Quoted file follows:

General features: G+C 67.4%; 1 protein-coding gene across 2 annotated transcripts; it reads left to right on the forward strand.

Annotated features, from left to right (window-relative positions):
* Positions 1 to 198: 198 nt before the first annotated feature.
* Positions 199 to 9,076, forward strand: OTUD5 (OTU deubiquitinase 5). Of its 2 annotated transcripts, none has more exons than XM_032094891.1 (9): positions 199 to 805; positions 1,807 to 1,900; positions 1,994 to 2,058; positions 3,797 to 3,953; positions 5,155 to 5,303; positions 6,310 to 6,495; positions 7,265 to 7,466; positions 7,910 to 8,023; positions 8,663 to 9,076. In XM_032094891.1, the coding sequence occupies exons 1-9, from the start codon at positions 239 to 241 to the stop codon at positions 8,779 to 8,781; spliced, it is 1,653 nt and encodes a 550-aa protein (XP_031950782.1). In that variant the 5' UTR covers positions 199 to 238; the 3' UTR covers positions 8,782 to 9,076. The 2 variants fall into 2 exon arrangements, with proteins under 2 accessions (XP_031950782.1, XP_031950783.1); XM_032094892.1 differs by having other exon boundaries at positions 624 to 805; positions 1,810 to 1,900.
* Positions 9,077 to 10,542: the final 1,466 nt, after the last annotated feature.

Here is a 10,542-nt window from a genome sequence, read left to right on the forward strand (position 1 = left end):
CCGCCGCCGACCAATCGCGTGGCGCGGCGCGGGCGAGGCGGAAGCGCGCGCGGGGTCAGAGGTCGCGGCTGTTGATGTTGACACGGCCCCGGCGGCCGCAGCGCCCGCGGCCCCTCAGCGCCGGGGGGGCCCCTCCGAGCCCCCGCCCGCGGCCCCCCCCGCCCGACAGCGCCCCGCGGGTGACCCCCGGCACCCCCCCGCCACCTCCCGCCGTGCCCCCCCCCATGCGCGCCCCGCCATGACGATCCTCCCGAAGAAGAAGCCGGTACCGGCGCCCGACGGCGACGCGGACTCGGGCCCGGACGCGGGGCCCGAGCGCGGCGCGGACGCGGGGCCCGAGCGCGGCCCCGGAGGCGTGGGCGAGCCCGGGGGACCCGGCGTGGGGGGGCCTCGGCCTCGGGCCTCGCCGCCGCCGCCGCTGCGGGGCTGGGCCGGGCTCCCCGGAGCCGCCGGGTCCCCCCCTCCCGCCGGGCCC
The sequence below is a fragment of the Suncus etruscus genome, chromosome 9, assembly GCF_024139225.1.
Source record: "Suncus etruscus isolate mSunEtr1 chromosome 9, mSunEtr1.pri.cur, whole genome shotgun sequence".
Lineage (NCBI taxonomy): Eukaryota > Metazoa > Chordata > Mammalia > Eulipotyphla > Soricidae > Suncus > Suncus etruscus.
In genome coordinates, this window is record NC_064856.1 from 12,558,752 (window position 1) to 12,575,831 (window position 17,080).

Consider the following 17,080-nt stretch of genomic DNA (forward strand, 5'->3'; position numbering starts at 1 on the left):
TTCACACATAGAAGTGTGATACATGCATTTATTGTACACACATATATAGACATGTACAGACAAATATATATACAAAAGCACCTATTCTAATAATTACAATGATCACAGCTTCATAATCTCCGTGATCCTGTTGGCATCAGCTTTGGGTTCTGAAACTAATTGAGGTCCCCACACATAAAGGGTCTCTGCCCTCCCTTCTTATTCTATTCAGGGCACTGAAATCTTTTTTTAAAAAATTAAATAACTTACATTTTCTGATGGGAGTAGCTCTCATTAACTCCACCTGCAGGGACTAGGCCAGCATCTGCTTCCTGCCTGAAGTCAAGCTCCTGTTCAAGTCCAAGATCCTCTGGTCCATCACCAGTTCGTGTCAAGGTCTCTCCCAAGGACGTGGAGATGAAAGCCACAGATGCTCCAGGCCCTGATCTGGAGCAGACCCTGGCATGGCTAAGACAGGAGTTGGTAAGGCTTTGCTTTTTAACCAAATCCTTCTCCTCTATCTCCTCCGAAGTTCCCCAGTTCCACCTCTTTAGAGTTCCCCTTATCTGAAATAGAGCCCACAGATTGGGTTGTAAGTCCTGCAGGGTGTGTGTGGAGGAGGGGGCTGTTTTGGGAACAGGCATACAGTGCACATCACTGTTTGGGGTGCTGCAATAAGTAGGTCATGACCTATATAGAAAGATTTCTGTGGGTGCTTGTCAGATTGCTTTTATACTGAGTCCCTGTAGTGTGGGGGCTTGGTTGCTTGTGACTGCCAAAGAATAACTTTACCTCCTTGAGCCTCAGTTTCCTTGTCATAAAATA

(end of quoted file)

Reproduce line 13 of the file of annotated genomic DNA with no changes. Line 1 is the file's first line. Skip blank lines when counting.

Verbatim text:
TTCACACATAGAAGTGTGATACATGCATTTATTGTACACACATATATAGACATGTACAGACAAATATATATACAAAAGCACCTATTCTAATAATTACAATGATCACAGCTTCATAATCTCCGTGATCCTGTTGGCATCAGCTTTGGGTTCTGAAACTAATTGAGGTCCCCACACATAAAGGGTCTCTGCCCTCCCTTCTTATTCTATTCAGGGCACTGAAATCTTTTTTTAAAAAATTAAATAACTTACATTTTCTGATGGGAGTAGCTCTCATTAACTCCACCTGCAGGGACTAGGCCAGCATCTGCTTCCTGCCTGAAGTCAAGCTCCTGTTCAAGTCCAAGATCCTCTGGTCCATCACCAGTTCGTGTCAAGGTCTCTCCCAAGGACGTGGAGATGAAAGCCACAGATGCTCCAGGCCCTGATCTGGAGCAGACCCTGGCATGGCTAAGACAGGAGTTGGTAAGGCTTTGCTTTTTAACCAAATCCTTCTCCTCTATCTCCTCCGAAGTTCCCCAGTTCCACCTCTTTAGAGTTCCCCTTATCTGAAATAGAGCCCACAGATTGGGTTGTAAGTCCTGCAGGGTGTGTGTGGAGGAGGGGGCTGTTTTGGGAACAGGCATACAGTGCACATCACTGTTTGGGGTGCTGCAATAAGTAGGTCATGACCTATATAGAAAGATTTCTGTGGGTGCTTGTCAGATTGCTTTTATACTGAGTCCCTGTAGTGTGGGGGCTTGGTTGCTTGTGACTGCCAAAGAATAACTTTACCTCCTTGAGCCTCAGTTTCCTTGTCATAAAATA